Trying to cheat the SAT is not a new idea. The reason most students are asked to show ID at the test today is due to a wave of smart kids who were taking the SAT under other kids’ names for pay in the '90s.
Most recent examples of the test being “compromised” (industry speak for when advance copies of the test or part of the test are leaked to the general public ahead of time) involved foreign students, particularly in Asia. Those compromises came in two basic flavors.
The less serious version involved Asian test-prep companies illegally obtaining old copies of the SAT and distributing them to their paying clients as study aids. That is frowned up and definitely against the rules, but not a case of any student having explicit prior knowledge of what would be on the test.
That more serious issue came up last spring, when it became known that those test prep firms had also managed to get their hands on a copy of the new (and as yet untaken) version of the SAT. That breach seems to be a result of the realities of shipping a physical product from New Jersey to Southeast Asia. Because the test must physically go in the mail a few weeks in advance, there are many opportunities on the road for someone to surreptitiously swipe and copy one to sell.
And while it may sound like we are being sarcastic about this annual re-enactment of "Ocean’s Eleven" to steal the SAT, to be clear, this is far from a joke to either the people who make the tests, or the people who steal them.
The College Board has cautioned that “cartel-like companies” in China and other countries “will stop at nothing to enrich themselves.”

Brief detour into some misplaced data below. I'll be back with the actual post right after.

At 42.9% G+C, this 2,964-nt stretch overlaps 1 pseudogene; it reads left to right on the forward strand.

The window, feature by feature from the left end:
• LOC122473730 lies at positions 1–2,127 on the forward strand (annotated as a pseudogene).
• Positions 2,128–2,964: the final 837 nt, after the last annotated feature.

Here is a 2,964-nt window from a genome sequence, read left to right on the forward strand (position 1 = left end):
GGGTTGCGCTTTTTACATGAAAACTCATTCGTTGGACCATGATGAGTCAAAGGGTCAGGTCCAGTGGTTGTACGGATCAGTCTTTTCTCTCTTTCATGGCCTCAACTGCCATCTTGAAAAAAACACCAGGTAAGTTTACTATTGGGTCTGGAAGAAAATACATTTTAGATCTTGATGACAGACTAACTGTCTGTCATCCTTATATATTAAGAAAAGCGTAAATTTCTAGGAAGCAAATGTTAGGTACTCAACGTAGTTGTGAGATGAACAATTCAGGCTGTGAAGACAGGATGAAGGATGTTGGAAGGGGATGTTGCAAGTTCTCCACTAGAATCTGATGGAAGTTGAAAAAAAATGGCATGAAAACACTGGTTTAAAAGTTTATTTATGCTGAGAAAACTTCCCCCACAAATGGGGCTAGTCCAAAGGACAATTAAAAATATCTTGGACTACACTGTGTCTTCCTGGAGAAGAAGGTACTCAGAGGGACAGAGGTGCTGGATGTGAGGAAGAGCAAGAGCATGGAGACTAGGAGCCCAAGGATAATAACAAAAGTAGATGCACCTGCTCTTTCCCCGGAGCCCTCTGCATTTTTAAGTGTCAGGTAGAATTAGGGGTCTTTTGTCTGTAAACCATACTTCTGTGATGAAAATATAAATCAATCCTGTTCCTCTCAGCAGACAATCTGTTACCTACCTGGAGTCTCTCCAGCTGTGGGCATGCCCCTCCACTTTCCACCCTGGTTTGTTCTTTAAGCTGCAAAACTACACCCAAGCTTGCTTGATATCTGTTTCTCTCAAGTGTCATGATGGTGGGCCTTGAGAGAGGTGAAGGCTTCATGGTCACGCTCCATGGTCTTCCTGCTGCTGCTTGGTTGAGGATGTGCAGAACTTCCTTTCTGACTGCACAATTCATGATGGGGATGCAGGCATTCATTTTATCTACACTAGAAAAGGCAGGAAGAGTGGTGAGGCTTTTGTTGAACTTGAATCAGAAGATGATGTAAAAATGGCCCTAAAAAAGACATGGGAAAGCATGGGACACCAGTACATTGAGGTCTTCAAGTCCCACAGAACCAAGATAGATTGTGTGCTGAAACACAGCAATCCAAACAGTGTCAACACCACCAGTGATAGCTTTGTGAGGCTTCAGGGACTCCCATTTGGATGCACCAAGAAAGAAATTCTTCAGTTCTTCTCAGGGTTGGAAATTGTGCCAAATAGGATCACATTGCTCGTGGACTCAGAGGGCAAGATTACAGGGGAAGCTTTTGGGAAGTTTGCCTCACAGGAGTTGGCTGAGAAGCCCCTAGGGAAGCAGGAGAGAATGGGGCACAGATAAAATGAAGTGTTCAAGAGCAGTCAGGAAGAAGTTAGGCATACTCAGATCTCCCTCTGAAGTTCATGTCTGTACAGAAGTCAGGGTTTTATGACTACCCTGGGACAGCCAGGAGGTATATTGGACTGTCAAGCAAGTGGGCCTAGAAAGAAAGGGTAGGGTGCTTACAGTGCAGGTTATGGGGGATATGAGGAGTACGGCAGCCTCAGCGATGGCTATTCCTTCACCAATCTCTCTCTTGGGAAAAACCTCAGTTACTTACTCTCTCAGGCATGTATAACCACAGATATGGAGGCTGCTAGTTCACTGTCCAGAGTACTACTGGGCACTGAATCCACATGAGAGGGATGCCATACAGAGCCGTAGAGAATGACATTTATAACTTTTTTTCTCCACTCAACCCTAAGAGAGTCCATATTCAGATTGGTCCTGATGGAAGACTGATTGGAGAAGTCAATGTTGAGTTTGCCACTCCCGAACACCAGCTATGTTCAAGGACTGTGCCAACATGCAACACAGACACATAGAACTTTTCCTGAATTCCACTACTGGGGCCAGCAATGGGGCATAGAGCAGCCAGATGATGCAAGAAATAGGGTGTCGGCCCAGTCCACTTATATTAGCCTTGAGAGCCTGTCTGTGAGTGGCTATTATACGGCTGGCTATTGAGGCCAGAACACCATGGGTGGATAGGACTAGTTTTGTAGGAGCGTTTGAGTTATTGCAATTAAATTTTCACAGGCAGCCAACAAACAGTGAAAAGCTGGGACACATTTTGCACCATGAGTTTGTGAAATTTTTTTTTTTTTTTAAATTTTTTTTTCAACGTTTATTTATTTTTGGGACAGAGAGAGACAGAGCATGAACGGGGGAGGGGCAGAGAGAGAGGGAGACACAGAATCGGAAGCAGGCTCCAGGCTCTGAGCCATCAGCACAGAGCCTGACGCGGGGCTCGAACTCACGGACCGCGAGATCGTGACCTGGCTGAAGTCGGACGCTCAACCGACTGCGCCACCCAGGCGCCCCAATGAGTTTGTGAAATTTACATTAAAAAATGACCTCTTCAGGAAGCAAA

And as serious as that sounds — Southeast Asian-organized crime dedicating itself to stealing your product at all costs is actually quite bad — that isn’t even the biggest security problem the SAT has right now.
The biggest problem is the one they still can’t quite explain.
The Question Mark Hack
There is nothing quite like a big reveal gone bad.
Just a few months after the College Board rolled out the latest SAT redesign, they got some very, very bad news.
Someone had hacked the test and had all the questions and answers ready to go. An anonymous source provided Reuters with hundreds of confidential test items. The questions and answers include 21 reading passages – each with about a dozen questions – and about 160 math problems. The College Board confirmed that those questions were legit in a rather panicky response email that begged Reuters not to destroy the integrity of the test by publishing them and “destroying their value, rendering them unusable, and inflicting other injuries on the College Board and test takers.”
Independent testing specialists briefed on the matter said the breach represents one of the most serious security lapses that’s come to light in the history of college admissions testing.
It is not known how widely those questions have been leaked — or if the material has fallen into the hands of “bad actors.” No one knows if this is the work of hackers looking to cash in or white hat hackers looking to make a point.
It is a point the College Board has heard — less forcefully delivered, before.
And it was a problem they were warned about repeatedly. When starting their newest redesign in 2012, the College Board hired Gartner to identify the risks associated with it.
Gartner spit back a bunch of areas for concern, including a strong need to better protect the material being developed for the new SAT. Gartner noted that the College Board had not developed plans to secure the test from leaks, leading thousands of questions at risk.
And now it seems some of those thousands of items have gotten out into the wild.
How bad it will be will depend on how widely distributed the stolen information is in this case. But the bigger issue on the table remains unsolved, according to the experts, which is if tests can’t be secured, the usefulness of the tests themselves becomes questionable.
As it is, the SAT scheduled for Oct. 1 may or may not be happening; the College Board has yet to issue a decision.
On the upside, some students have just gotten a lot more time to study.
And those tutors, more time to make more money.